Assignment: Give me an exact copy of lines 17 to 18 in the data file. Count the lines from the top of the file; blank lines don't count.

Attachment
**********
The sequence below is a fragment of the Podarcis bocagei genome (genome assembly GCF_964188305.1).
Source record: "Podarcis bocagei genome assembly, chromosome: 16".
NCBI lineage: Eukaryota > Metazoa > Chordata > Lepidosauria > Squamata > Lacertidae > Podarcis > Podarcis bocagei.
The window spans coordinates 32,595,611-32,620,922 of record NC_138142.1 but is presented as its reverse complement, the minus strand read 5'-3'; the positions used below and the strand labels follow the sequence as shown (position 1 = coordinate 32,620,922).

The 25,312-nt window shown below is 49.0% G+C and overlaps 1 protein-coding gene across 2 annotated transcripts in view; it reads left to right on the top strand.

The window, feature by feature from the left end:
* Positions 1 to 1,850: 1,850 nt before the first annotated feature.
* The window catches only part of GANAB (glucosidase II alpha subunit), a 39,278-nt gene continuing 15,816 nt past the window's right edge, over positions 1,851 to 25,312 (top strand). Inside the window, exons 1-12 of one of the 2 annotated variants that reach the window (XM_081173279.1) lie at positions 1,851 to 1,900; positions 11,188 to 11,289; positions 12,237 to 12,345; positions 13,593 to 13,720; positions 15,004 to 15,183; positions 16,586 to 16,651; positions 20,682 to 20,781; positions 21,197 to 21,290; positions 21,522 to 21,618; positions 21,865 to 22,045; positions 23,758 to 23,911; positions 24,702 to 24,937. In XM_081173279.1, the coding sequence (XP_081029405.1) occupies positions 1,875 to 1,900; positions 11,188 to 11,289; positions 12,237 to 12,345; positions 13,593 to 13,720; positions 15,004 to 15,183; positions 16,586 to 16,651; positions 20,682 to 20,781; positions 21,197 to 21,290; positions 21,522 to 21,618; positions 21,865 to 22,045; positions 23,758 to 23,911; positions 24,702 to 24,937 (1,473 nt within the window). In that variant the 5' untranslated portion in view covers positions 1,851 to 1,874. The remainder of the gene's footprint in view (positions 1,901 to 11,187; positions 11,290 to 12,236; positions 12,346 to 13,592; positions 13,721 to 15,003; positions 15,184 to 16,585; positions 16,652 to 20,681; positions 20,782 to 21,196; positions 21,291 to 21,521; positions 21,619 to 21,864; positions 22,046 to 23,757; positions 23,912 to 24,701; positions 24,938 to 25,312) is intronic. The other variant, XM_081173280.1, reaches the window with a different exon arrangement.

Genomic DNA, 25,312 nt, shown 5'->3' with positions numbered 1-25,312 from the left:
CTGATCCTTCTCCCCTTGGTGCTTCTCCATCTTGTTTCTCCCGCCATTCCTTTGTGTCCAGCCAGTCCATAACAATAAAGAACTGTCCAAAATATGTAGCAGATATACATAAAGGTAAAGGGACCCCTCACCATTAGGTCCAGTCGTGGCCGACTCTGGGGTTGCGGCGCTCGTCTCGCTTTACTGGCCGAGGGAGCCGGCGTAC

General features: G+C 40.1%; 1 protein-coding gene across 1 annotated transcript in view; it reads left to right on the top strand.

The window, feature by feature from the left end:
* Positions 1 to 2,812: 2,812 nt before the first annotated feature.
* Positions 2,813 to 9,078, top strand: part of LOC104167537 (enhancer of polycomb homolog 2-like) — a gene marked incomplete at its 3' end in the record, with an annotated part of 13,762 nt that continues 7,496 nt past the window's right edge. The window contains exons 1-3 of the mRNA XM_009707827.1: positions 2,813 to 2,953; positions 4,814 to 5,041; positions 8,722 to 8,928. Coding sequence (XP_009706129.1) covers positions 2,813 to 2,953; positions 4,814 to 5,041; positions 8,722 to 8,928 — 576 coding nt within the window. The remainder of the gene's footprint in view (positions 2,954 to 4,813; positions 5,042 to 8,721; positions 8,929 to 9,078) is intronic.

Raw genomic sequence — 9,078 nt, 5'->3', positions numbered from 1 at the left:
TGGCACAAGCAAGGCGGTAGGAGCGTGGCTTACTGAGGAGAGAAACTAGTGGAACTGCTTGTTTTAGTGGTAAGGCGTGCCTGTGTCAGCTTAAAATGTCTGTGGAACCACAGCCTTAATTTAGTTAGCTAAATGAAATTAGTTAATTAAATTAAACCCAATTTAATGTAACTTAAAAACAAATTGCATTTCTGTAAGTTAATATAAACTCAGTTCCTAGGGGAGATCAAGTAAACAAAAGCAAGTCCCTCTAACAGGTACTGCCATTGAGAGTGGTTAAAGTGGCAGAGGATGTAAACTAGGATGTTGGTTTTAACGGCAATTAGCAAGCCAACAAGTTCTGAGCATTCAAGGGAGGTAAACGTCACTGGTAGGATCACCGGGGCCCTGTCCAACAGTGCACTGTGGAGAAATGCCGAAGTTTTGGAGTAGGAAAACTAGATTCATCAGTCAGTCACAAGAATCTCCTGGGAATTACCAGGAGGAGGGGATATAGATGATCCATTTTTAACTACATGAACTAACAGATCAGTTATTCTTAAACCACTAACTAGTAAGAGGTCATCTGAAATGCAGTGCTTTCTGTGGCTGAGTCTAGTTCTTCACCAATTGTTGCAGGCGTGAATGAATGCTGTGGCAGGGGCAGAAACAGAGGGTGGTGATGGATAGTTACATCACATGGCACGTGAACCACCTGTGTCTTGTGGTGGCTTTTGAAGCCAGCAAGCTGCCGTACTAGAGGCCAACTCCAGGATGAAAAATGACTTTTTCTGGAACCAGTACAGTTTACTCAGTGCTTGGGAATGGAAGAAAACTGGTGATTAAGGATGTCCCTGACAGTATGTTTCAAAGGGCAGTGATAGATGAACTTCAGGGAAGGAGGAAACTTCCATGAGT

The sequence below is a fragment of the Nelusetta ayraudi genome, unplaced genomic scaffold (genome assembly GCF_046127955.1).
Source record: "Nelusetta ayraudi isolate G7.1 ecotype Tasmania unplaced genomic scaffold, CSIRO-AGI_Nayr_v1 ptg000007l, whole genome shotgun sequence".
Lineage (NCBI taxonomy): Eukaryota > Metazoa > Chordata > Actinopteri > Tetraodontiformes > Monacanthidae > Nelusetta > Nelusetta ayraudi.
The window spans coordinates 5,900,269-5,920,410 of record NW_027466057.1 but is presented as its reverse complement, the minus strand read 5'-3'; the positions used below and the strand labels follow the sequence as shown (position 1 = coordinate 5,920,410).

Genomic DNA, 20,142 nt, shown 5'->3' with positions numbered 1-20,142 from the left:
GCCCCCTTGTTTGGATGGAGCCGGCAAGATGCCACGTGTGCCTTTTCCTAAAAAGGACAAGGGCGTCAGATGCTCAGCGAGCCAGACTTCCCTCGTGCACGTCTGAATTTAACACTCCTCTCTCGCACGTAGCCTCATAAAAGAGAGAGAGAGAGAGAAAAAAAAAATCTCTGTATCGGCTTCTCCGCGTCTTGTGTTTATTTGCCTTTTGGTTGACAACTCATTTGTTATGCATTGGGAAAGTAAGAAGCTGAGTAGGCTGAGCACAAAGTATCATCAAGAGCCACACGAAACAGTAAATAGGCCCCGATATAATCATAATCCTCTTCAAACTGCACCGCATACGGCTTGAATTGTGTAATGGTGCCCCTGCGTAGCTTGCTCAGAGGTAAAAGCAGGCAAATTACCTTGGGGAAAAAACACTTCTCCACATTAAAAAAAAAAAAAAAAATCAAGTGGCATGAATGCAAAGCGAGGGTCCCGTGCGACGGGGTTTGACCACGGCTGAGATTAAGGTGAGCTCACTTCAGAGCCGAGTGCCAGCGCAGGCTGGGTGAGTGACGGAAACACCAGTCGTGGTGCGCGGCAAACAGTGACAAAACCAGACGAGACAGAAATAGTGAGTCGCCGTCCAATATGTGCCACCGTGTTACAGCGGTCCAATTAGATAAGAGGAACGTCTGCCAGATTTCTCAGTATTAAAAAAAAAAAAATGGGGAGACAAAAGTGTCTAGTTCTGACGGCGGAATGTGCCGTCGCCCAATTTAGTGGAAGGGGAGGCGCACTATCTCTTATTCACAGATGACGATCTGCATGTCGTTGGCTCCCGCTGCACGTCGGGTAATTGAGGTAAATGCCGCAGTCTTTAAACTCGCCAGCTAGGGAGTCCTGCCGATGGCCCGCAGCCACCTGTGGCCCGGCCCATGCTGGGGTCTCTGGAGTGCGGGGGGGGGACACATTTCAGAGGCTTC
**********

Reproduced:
The sequence below is a fragment of the Nelusetta ayraudi genome, unplaced genomic scaffold (genome assembly GCF_046127955.1).
Source record: "Nelusetta ayraudi isolate G7.1 ecotype Tasmania unplaced genomic scaffold, CSIRO-AGI_Nayr_v1 ptg000007l, whole genome shotgun sequence".